Letters

Letters: Rishi Sunak needs to educate himself on what it's like to be disabled

Readers' letters argue that the prime minister's proposed welfare reforms for disabled people are misguided and needlessly cruel

Readers say Rishi Sunak is out of touch with the realities of living with a disability. Image: Flickr/Number 10. CC 2.0

Big Issue readers react to Rishi Sunak’s proposed reforms of benefits for disabled people, Israel’s war in Gaza, Earth Day and the urgent need for a general election.

Back to school, Sunak

This prime minister is absolutely misguided [in his proposed welfare reforms] and is on track to finally section and cordon off all disabled people. If he gets his way, before long it will be illegal to be disabled, and the punishment will be to stick them on a plane to Africa, like the immigrants. He would rather attack those who cannot fend for themselves.

I have worked for over 35 years. But following an accident in 1984 I have been slowly losing my health and ability to work. I have retrained several times over the years so I could continue to be employed. But now my health is so deteriorated I no longer can.

But in the eyes of the PM, I would be one of the first to be attacked by his policies. As a disclaimer, I have two broken shoulders, damaged hips and knees and have broken my back twice, and neck. On what planet would anyone employ me in my state? I cannot sit for long, stand for long or walk far.

I cannot support my own weight on my arms and cannot use a wheelchair unless it’s electric. I cannot lift anything above elbow height and suffer regularly from headaches which are caused by spinal fluid being forced into my skull from my spine compressing.

That chap needs to be educated on what it’s like to be disabled, and how it affects your every moment, day and night.

B James, Norwich

Hate crime

The hatred from this government against marginalised groups such as refugees, asylum seekers, trans people and now disabled people should be regarded as a crime against humanity.

Remember this prime minister is unelected and he is still refusing to give the people a general election. He is acting like a dictator.

We need the international community to intervene here and remove this man and his extreme right-wing government from office before he causes a humanitarian disaster.

Isabella Foster, London

Unequal equations

It seems many more of us are struggling in some way or other at the moment. I recently read Between Extremes by Brian Keenan and John McCarthy and Keenan insightfully sums it up by saying: “Surely the problem is really privilege and wealth obscure one’s understanding of the world, just as poverty might.

“Only the poor’s struggle is for survival while the wealthy struggle to maintain their privilege. It’s an unreal equation and has seriously to limit our ability to respond to the worlds we inhabit.”

Shirley, Bristol

Photographic memory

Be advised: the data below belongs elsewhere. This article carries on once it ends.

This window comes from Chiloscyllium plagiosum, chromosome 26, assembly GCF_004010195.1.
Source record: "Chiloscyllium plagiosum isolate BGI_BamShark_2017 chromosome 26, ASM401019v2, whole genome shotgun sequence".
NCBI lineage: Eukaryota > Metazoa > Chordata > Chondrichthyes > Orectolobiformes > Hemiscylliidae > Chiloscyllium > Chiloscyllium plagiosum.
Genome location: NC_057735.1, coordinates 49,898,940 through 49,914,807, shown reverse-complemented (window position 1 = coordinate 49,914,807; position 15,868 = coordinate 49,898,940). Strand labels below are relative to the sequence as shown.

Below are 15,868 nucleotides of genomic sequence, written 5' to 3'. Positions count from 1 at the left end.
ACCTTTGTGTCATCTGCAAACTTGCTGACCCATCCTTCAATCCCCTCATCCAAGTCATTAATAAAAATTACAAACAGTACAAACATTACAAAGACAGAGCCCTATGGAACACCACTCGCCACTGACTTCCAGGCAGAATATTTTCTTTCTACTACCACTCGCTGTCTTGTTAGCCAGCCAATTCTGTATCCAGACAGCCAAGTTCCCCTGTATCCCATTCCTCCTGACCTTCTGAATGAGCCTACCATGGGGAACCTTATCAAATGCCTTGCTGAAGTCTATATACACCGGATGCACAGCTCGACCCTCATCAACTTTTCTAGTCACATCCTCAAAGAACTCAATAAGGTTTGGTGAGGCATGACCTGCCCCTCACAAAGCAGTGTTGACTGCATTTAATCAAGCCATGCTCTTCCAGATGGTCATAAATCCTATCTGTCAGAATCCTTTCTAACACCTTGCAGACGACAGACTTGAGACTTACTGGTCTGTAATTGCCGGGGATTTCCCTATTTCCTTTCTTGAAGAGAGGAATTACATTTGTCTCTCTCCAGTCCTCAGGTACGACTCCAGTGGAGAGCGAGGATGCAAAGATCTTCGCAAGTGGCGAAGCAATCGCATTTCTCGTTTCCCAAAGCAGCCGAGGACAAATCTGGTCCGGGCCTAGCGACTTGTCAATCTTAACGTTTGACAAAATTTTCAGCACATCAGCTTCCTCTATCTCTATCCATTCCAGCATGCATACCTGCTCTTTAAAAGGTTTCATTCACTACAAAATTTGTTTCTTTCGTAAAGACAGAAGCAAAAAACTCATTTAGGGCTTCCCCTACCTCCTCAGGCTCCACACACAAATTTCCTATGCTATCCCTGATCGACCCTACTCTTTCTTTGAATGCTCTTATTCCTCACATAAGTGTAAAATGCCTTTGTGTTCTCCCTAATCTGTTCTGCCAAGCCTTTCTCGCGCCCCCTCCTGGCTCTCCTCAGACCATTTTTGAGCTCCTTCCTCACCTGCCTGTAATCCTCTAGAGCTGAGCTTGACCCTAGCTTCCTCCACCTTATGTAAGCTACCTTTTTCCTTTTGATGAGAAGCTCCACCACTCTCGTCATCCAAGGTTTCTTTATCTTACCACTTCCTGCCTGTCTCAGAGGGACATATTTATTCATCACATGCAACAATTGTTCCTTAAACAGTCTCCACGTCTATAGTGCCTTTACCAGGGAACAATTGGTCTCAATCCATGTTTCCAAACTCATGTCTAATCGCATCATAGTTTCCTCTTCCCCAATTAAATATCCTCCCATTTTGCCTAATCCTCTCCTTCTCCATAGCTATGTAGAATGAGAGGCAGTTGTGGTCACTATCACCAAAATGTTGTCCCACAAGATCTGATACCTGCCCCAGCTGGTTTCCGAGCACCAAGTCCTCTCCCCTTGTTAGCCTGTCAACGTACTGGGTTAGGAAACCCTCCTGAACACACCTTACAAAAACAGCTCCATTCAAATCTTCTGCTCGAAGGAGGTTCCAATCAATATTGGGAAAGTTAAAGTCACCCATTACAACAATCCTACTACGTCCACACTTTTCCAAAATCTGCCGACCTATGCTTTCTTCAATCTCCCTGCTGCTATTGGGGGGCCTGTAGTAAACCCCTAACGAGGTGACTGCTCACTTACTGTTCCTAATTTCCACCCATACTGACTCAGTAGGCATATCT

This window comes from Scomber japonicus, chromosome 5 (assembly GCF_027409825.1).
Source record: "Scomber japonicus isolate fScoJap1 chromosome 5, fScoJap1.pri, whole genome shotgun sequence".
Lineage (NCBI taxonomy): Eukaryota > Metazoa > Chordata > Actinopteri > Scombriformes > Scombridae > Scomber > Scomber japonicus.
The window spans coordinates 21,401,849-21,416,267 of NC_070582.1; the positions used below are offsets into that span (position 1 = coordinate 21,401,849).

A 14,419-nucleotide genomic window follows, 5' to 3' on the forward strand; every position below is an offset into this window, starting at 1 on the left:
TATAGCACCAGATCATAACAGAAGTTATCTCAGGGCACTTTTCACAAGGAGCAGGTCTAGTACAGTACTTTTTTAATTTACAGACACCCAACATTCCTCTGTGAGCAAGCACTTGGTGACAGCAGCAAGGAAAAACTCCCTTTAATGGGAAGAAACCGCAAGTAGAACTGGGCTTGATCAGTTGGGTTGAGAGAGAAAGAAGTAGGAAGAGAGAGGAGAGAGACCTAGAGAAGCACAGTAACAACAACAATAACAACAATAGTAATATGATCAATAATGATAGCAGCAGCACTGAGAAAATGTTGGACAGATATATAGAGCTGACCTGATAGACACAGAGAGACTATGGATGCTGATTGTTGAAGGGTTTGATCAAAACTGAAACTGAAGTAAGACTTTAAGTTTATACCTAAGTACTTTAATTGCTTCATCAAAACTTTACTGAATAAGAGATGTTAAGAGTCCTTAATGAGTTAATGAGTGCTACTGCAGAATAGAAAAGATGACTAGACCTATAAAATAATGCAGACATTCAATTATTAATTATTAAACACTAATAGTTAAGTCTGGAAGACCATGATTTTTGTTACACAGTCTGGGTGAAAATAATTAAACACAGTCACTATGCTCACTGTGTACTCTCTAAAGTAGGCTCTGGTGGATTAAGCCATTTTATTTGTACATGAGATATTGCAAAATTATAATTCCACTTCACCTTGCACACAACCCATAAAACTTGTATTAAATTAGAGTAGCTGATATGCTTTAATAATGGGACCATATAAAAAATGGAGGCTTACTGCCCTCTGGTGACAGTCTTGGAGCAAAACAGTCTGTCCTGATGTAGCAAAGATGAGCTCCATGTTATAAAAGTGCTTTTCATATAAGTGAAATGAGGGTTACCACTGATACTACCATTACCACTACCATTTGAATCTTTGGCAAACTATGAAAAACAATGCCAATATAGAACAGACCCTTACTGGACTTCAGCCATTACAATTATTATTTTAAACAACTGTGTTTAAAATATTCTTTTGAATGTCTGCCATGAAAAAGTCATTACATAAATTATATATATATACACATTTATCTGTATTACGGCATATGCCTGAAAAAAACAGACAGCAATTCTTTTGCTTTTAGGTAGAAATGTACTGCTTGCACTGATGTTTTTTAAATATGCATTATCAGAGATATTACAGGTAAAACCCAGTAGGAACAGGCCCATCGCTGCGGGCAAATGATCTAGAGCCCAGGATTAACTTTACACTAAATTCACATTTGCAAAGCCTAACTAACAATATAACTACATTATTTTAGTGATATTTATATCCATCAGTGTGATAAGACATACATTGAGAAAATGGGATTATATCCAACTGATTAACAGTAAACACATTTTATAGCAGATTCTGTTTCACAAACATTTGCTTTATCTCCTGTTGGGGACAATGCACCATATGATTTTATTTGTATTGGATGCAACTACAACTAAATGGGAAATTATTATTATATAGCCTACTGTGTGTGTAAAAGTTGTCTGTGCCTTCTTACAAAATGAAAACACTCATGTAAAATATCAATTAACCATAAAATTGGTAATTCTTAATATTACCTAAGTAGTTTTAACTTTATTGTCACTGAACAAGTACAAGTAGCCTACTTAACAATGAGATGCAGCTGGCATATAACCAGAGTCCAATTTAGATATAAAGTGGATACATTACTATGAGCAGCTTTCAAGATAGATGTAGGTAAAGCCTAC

Issue 1611 [15-21 April] of the magazine contained two amazing articles. The first was by Isabella McRae, an incredible piece about a much-troubled singer but great to see that at last there are specific resources for women. Why is it the good die young? Think back to Buddy Holly!

The second was a feature on that wonderful Tim Hetherington who covered the same parts of Africa as I did, Liberia, Sierra Leone, Nigeria; al l trouble spots as is everywhere I have been – Lebanon, Israel, and Gaza. I am frightened to go to Hartlepool in case I start World War Three! In my years at Newsweek covering the same area, we never met and then he moved to the other part of the Middle East where he met his untimely death.

Merve, Maidenhead

Military might

I agree with Jeremy Thompson that the Gaza war must cease, but I think a different set of circumstances may allow that to happen. The unconditional military support of Israel provided by countries such as the US and the UK has helped create the situation we are in, where our governments are enabling genocide to be carried out on the Palestinian people. Maybe a cessation of military support for Israel would create conditions more likely to lead to a non-military solution to the conflict.

Whatever the future holds, history surely tells us that trying to bring peace by military means is not a viable option.

Andrew Black, Louth

Fed up

Despite animal agriculture contributing an estimated 16.5% of greenhouse gases and being a leading cause of deforestation and species decline, a 2023 study by Faunalytics showed it being mentioned in only 7% of climate change reporting.

I was disappointed to see the recent Earth Day reports exhibiting the same blind spot. Even when precision fermentation is reported, the suggestion is this could be used to feed animals as a first priority!

The science agrees that there is a better solution. We could dramatically reduce greenhouse emissions, free up an estimated 70% of land for other uses, such as rewilding, and improve public health by moving towards a whole-food plant-based diet.

I’d love to see more reporting that aligns with the science.

Jenny Ross

Do you have a story to tell or opinions to share about these topics? We want to hear from you. Get in touch and tell us more.

This article is taken from The Big Issue magazine, which exists to give homeless, long-term unemployed and marginalised people the opportunity to earn an income. To support our work buy a copy!

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